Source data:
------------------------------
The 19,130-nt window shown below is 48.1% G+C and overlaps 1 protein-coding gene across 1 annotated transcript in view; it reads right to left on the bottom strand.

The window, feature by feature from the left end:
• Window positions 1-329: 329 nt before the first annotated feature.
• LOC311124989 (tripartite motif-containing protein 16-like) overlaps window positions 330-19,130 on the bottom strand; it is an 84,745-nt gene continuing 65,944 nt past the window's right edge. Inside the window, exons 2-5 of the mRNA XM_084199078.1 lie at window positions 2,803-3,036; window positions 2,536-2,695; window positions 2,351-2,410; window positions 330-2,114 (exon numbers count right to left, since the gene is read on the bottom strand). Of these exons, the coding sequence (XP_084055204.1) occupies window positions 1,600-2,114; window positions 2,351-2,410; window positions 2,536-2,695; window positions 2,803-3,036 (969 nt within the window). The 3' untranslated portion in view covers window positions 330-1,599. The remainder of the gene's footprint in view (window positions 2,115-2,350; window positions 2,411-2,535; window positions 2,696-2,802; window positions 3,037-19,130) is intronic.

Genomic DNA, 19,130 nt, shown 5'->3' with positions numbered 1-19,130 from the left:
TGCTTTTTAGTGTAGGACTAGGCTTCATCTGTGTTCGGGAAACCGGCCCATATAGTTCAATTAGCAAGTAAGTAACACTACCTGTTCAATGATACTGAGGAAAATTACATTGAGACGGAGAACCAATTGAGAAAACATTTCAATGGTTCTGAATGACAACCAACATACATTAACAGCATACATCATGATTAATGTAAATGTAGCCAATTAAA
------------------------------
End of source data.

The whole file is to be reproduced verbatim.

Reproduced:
The 19,130-nt window shown below is 48.1% G+C and overlaps 1 protein-coding gene across 1 annotated transcript in view; it reads right to left on the bottom strand.

The window, feature by feature from the left end:
• Window positions 1-329: 329 nt before the first annotated feature.
• LOC311124989 (tripartite motif-containing protein 16-like) overlaps window positions 330-19,130 on the bottom strand; it is an 84,745-nt gene continuing 65,944 nt past the window's right edge. Inside the window, exons 2-5 of the mRNA XM_084199078.1 lie at window positions 2,803-3,036; window positions 2,536-2,695; window positions 2,351-2,410; window positions 330-2,114 (exon numbers count right to left, since the gene is read on the bottom strand). Of these exons, the coding sequence (XP_084055204.1) occupies window positions 1,600-2,114; window positions 2,351-2,410; window positions 2,536-2,695; window positions 2,803-3,036 (969 nt within the window). The 3' untranslated portion in view covers window positions 330-1,599. The remainder of the gene's footprint in view (window positions 2,115-2,350; window positions 2,411-2,535; window positions 2,696-2,802; window positions 3,037-19,130) is intronic.

Genomic DNA, 19,130 nt, shown 5'->3' with positions numbered 1-19,130 from the left:
TGCTTTTTAGTGTAGGACTAGGCTTCATCTGTGTTCGGGAAACCGGCCCATATAGTTCAATTAGCAAGTAAGTAACACTACCTGTTCAATGATACTGAGGAAAATTACATTGAGACGGAGAACCAATTGAGAAAACATTTCAATGGTTCTGAATGACAACCAACATACATTAACAGCATACATCATGATTAATGTAAATGTAGCCAATTAAA